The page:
Just Guess.

As part of our “kid day”, we decided to have our picture drawn. Either that or take an old-fashioned photo, which I was really tempted to do only because of an Onion article I read. Click here to read it.

[I need to pause here and request that you read the Onion article. It actually made me laugh out loud.]

So, anyway, we plop down and wait for the artist to shine his 5000 watt bulb onto our faces. He looks up to study us for only half-second increments and I wonder if the drawing will even resemble us. Just when I’m certain he doesn’t even know our skin color, he comments, “So, I see you’re getting gray hair.” This kid has looked at me for a total of 1.5 seconds and has already deduced that I’m aging at a increasingly rapid pace. It made me laugh, but in the back of my head I was already figuring out what expenditure I could cut out of my life to allow monthly hair-dyes.

Before he began, we had asked him to hold nothing back. And so he grossly exaggerated some of our features. I’ll give you a hint. For R: it’s not his eyebrows. For Me: if you knew me before and after puberty, you already noticed.

This is going above our fireplace.

Six Flags – St. Louis

My brother-in-law wanted to act like a kid at Oceans of Fun for his birthday. I thought that was a great idea, and decided to go to Six Flags with the same agenda.

Grease + Sugar + Twirly Rides – Recovery Time Between Said Twirly Rides = I’m getting old.

Never to disappoint, my impetuous side decided that the rainiest weekend in September would be a great time for roller coasters. We headed out early Saturday morning and could barely see the road ahead of us. I waffled between being overly optimistic about a break in the clouds [“surely the clouds will fork around Six Flags, meeting back up at the other side of the park, right??”] to verging on Chevy Chase insanity. I pictured myself holding someone at gunpoint, forcing him to open the park and ride everything with us. That’s definitely worth 10-15 years. I could just picture the conversation.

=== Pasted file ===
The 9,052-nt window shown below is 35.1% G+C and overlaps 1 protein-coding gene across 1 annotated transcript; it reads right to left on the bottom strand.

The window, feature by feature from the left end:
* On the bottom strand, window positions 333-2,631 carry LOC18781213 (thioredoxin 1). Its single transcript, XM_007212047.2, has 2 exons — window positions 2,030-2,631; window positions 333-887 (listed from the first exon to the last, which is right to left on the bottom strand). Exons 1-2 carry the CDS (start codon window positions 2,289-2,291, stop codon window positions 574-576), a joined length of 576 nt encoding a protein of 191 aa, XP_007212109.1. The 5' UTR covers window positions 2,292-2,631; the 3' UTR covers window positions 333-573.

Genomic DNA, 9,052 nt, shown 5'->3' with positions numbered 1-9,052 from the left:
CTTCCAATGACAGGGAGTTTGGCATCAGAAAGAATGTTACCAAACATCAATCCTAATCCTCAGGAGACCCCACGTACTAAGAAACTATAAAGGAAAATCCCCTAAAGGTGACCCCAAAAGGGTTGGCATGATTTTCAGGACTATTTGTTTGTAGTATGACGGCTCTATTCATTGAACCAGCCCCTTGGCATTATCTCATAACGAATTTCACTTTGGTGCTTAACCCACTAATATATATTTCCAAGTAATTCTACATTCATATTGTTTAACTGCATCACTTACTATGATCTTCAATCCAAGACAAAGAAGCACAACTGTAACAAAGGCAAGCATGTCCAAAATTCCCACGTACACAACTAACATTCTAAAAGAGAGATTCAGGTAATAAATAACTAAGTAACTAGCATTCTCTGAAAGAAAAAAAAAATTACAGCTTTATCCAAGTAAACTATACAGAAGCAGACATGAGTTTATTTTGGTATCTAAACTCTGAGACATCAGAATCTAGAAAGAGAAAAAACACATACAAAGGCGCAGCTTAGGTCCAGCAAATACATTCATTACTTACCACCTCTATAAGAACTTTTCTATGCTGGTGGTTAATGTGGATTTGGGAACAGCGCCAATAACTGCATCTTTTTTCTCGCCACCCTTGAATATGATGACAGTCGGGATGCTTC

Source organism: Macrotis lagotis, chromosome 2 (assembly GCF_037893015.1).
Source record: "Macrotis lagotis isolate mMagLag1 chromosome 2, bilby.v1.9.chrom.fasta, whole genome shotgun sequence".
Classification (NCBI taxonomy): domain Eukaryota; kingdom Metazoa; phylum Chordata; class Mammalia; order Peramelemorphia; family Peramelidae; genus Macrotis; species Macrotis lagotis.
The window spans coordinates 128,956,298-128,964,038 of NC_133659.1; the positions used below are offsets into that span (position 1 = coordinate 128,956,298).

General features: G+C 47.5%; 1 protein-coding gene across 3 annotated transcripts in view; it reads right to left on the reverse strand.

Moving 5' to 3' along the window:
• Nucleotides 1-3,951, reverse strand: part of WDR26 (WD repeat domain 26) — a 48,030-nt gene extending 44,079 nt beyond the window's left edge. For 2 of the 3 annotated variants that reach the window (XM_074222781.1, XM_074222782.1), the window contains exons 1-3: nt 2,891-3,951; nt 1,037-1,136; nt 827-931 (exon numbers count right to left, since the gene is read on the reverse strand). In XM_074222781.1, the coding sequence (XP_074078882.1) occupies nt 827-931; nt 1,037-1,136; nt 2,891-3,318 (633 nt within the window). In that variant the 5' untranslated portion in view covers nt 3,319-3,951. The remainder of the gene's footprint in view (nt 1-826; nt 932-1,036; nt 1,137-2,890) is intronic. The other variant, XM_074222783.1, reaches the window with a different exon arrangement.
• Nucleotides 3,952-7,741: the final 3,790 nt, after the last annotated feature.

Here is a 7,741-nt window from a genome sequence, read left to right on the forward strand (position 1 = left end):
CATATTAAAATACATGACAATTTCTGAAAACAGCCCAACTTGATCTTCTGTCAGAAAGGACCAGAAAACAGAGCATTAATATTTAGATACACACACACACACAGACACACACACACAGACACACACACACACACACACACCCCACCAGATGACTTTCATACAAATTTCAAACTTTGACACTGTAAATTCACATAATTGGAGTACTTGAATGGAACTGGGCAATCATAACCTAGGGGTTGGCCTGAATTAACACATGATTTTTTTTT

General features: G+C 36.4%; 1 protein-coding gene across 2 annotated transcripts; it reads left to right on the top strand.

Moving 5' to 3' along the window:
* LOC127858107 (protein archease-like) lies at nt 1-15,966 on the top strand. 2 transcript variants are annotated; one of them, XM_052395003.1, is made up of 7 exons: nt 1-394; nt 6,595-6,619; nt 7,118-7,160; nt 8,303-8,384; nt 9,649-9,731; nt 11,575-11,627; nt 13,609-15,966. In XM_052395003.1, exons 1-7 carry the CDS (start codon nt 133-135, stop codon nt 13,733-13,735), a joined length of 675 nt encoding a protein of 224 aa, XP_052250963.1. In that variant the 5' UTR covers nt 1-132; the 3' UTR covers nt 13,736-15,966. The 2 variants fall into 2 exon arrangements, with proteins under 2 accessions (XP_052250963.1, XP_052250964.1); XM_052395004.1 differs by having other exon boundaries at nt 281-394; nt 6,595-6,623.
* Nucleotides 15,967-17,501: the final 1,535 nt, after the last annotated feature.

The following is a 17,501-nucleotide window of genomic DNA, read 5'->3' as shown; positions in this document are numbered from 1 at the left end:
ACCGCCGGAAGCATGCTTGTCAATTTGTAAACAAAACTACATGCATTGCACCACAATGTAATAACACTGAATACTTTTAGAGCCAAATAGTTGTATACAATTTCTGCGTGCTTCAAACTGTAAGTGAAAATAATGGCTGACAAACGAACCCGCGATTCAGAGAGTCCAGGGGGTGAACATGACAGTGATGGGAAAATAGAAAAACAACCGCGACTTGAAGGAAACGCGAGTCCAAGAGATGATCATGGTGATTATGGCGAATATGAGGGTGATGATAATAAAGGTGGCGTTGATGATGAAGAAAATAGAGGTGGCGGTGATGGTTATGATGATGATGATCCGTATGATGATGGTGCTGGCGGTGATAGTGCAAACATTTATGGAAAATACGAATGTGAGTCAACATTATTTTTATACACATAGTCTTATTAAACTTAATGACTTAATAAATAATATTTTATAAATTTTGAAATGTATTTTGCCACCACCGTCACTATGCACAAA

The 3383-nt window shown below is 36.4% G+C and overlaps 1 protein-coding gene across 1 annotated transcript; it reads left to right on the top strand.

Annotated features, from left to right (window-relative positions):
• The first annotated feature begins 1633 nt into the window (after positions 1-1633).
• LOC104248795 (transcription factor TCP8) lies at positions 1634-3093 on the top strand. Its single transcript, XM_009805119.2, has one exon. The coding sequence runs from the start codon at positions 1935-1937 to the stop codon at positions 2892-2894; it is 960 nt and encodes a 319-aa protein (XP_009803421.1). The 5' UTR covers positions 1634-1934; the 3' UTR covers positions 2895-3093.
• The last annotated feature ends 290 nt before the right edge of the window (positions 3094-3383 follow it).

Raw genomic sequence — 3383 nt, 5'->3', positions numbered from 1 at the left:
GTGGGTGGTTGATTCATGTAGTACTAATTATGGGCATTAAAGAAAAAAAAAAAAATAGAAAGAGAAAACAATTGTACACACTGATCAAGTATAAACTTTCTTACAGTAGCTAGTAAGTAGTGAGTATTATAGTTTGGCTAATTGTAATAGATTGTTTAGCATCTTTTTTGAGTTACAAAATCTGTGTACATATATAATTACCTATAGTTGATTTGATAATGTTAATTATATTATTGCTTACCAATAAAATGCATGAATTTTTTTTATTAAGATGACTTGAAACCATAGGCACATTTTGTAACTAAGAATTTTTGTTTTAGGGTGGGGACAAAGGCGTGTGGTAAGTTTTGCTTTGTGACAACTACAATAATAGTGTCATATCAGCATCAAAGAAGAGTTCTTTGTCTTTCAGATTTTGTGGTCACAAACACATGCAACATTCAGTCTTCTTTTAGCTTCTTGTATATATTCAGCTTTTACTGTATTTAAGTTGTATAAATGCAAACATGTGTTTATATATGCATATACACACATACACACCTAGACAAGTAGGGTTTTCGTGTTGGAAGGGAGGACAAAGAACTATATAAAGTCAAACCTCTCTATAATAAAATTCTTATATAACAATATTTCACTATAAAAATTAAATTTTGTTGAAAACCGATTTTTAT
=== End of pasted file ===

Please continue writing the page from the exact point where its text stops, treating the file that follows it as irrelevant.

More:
Prisoner: “What’re ya in for?”
Me: “Feet-dangly roller coasters. Back off.”

Exiting Kansas City
This was taken literally after the first pic. How does he do it?
The only bad luck we did have.
And then, all of a sudden, we saw a break in the clouds and you could just barely see the sun. It was glorious. What I didn’t expect was the onslaught of humidity once we stepped out of the car 4 hours later. I wore jeans and a short sleeved shirt and R. wisely wore shorts. In line for our first ride, it became abundantly clear that I was not cut out for the Amazing Race (which is why I probably would make the show. Speaking of the Amazing Race, my mom likes to remind me that if I do ever make the show, to never mention my maiden name.) I understand her reasoning, though. I was stuck in an enclosed humid, cramped stairwell with 15 other people waiting our turn on the ride. Suddenly, everything started to go blurry, my pants felt tighter than ever, and I wAs StaRting tO LoSe mY BrEAth..AND WHY WON’T THAT LADY QUIT TALKING ABOUT HER KID’S TALENT SHOW LAST WEEKEND, I NEED OUT!